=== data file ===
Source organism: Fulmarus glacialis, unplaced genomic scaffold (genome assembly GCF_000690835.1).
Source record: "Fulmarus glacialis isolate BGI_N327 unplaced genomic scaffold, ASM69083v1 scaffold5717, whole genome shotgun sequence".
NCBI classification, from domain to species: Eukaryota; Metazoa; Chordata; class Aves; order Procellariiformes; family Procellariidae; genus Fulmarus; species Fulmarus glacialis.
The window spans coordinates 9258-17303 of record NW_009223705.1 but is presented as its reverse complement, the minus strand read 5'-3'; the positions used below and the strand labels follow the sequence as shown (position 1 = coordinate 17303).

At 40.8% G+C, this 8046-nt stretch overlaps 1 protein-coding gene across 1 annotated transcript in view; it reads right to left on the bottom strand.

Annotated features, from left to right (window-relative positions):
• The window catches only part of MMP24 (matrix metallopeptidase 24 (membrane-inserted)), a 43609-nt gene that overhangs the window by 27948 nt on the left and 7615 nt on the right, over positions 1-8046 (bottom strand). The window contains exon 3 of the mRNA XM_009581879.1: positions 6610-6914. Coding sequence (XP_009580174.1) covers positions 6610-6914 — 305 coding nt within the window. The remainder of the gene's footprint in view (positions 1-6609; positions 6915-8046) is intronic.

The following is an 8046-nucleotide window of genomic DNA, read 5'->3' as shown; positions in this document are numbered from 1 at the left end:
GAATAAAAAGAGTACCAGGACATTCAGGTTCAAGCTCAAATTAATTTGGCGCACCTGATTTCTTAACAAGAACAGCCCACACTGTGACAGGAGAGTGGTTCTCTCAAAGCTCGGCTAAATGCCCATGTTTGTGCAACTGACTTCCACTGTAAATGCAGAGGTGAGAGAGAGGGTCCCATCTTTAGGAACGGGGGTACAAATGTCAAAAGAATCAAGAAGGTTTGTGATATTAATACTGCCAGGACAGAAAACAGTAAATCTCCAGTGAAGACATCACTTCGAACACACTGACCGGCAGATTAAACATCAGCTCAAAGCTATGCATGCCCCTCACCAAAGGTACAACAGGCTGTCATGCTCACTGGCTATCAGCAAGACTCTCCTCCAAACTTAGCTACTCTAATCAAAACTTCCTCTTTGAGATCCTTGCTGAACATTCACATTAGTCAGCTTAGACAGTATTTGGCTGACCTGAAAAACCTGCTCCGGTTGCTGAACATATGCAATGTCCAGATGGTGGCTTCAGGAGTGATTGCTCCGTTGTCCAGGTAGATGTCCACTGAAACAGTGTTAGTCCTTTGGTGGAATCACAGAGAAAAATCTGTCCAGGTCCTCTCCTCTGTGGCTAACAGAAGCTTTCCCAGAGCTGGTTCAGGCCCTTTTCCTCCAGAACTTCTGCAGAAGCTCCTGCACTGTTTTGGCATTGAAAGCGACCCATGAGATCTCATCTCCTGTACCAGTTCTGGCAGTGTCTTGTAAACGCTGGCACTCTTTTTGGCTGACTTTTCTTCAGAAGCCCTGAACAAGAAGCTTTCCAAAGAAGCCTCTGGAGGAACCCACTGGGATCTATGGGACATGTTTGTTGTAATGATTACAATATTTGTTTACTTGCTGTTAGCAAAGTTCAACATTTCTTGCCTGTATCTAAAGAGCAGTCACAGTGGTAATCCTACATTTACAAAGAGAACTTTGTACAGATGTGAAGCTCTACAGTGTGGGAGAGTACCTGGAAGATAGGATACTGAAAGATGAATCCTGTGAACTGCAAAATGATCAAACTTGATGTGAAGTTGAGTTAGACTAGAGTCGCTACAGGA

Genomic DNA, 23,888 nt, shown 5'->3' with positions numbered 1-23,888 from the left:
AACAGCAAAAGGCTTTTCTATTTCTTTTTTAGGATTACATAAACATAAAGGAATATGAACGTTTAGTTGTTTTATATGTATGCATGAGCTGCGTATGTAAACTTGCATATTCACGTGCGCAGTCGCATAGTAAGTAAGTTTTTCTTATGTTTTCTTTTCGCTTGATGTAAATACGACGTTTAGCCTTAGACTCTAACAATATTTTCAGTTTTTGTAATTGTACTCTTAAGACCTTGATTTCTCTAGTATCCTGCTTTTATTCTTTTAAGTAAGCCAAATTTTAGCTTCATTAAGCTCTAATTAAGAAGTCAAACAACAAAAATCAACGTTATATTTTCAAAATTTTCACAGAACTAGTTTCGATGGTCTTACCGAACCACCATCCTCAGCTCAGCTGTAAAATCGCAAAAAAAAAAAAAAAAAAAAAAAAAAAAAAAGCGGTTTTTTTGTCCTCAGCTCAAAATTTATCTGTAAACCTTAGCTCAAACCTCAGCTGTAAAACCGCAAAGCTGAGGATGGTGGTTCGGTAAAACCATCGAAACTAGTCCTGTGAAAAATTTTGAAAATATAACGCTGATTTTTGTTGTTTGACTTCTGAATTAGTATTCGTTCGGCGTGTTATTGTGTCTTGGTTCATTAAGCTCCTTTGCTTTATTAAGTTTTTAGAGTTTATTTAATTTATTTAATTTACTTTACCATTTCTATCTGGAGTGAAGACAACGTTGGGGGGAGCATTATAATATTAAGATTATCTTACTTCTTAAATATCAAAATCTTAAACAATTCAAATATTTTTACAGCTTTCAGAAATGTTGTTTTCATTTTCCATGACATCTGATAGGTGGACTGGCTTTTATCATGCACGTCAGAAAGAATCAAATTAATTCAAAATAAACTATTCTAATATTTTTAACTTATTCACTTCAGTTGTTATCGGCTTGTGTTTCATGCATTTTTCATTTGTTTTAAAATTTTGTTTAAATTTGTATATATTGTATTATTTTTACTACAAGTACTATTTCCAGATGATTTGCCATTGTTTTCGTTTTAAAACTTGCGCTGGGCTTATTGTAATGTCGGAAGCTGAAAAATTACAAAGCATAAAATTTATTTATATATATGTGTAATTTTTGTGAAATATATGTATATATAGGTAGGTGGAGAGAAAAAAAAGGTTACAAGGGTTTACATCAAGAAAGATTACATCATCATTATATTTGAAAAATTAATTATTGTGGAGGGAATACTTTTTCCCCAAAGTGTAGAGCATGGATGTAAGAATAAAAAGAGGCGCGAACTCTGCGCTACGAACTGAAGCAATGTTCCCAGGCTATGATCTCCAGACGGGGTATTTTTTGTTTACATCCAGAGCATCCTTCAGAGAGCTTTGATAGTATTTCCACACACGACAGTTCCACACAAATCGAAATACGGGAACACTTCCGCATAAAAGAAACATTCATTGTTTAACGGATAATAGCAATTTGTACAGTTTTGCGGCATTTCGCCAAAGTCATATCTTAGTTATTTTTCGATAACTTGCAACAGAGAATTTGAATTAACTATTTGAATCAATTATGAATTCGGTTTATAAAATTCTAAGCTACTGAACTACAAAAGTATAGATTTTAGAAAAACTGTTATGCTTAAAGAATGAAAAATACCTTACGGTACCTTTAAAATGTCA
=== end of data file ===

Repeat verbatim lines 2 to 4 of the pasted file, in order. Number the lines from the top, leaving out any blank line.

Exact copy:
Source record: "Fulmarus glacialis isolate BGI_N327 unplaced genomic scaffold, ASM69083v1 scaffold5717, whole genome shotgun sequence".
NCBI classification, from domain to species: Eukaryota; Metazoa; Chordata; class Aves; order Procellariiformes; family Procellariidae; genus Fulmarus; species Fulmarus glacialis.
The window spans coordinates 9258-17303 of record NW_009223705.1 but is presented as its reverse complement, the minus strand read 5'-3'; the positions used below and the strand labels follow the sequence as shown (position 1 = coordinate 17303).